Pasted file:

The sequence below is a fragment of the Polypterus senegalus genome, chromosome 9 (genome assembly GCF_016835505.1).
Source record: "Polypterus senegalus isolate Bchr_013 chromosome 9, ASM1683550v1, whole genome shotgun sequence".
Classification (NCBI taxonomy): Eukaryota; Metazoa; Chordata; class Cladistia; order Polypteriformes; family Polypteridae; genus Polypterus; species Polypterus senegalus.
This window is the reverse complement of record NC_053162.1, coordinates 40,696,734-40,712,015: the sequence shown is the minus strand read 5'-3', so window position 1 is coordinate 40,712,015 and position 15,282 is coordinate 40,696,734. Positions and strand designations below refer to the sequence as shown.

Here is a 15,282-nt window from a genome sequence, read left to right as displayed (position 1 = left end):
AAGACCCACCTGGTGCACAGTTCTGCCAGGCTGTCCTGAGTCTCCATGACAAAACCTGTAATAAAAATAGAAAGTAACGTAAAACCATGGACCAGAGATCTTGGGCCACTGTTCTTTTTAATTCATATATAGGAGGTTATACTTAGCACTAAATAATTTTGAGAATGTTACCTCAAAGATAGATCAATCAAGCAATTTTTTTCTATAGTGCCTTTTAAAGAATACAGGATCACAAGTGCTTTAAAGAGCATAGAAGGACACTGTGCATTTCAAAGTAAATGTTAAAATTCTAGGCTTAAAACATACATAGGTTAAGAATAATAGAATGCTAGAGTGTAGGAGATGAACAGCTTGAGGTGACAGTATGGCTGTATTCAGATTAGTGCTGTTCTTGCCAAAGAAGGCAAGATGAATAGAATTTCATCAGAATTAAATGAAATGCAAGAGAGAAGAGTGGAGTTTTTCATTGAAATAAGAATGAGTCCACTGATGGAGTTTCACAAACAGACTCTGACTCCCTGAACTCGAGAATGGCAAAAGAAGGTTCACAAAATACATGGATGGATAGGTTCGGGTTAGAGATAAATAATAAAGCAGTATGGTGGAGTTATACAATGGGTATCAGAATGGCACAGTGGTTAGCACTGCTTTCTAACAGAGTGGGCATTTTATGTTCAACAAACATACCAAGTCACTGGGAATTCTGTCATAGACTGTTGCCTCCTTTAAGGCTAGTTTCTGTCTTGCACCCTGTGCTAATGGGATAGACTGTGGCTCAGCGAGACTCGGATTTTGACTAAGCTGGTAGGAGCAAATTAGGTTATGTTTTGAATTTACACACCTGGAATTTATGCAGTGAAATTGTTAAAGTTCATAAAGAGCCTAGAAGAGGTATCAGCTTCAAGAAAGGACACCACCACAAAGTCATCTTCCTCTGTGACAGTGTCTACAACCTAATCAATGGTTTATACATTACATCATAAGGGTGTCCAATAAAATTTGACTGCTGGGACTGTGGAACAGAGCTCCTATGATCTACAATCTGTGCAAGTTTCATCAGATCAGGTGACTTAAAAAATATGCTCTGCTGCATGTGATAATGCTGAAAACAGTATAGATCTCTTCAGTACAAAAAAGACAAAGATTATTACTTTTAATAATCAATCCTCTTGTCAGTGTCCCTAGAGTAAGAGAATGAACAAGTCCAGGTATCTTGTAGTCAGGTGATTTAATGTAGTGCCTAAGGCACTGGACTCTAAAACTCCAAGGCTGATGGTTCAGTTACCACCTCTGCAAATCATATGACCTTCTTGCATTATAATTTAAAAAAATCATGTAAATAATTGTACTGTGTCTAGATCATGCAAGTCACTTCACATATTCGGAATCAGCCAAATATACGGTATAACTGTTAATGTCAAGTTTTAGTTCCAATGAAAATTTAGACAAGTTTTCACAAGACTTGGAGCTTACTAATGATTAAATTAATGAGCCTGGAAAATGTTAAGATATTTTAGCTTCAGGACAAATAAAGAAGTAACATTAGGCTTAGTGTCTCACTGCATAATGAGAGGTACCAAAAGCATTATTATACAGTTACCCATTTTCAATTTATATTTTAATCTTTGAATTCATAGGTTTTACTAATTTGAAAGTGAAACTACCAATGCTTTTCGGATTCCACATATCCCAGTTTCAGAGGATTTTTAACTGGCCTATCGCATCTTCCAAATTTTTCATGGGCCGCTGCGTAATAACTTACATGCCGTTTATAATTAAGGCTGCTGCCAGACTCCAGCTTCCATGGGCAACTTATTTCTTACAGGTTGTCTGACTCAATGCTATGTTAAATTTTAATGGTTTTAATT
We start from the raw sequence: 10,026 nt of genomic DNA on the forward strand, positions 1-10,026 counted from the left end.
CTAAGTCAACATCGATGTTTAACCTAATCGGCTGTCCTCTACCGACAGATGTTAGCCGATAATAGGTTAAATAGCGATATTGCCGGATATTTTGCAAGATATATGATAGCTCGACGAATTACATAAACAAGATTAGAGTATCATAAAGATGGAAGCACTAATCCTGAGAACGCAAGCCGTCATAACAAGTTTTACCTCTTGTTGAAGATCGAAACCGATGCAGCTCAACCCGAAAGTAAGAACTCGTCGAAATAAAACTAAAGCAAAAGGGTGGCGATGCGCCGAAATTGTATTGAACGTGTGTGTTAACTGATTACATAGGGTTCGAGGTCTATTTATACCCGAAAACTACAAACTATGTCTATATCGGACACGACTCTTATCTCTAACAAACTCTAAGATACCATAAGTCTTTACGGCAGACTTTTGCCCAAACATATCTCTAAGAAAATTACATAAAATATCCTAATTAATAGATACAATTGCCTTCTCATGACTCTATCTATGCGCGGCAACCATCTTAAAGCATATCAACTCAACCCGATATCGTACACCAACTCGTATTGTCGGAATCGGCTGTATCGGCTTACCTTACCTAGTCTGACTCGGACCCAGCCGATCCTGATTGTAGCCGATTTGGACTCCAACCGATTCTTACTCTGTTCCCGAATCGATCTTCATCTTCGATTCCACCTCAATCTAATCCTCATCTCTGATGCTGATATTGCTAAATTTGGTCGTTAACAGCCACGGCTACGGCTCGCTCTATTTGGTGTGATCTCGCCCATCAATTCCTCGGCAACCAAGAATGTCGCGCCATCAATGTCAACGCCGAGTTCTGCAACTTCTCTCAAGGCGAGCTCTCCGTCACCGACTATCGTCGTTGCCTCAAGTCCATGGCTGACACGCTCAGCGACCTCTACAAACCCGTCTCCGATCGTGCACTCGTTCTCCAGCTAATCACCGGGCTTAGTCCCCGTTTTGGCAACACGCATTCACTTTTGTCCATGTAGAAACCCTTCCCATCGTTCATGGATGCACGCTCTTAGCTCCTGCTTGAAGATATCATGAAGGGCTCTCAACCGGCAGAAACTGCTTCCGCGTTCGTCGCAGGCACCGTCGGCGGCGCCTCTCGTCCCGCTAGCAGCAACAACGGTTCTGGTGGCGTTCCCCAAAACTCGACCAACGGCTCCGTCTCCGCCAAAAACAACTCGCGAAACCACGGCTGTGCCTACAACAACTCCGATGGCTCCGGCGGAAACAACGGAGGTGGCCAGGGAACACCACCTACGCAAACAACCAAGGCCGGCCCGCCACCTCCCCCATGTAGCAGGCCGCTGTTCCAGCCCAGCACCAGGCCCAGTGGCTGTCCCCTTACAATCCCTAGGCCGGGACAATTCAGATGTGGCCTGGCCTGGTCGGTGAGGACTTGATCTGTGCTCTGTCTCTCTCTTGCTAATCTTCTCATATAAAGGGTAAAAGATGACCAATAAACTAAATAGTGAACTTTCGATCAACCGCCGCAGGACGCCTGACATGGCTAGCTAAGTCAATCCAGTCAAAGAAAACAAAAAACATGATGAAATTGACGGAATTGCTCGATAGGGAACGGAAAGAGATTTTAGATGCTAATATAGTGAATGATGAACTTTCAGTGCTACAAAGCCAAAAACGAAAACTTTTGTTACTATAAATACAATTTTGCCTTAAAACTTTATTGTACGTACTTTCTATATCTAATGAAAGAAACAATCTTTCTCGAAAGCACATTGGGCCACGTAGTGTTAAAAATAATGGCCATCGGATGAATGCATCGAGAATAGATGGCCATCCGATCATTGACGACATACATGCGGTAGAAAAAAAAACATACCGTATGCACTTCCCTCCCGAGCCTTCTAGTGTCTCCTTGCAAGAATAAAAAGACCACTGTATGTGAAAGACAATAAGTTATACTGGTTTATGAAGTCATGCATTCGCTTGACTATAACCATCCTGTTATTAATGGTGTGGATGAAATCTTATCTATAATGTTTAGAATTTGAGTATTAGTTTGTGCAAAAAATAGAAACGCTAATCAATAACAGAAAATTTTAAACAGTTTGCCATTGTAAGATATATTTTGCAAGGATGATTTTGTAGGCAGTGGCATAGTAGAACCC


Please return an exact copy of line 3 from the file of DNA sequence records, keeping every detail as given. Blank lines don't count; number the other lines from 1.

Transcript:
Classification (NCBI taxonomy): Eukaryota; Metazoa; Chordata; class Cladistia; order Polypteriformes; family Polypteridae; genus Polypterus; species Polypterus senegalus.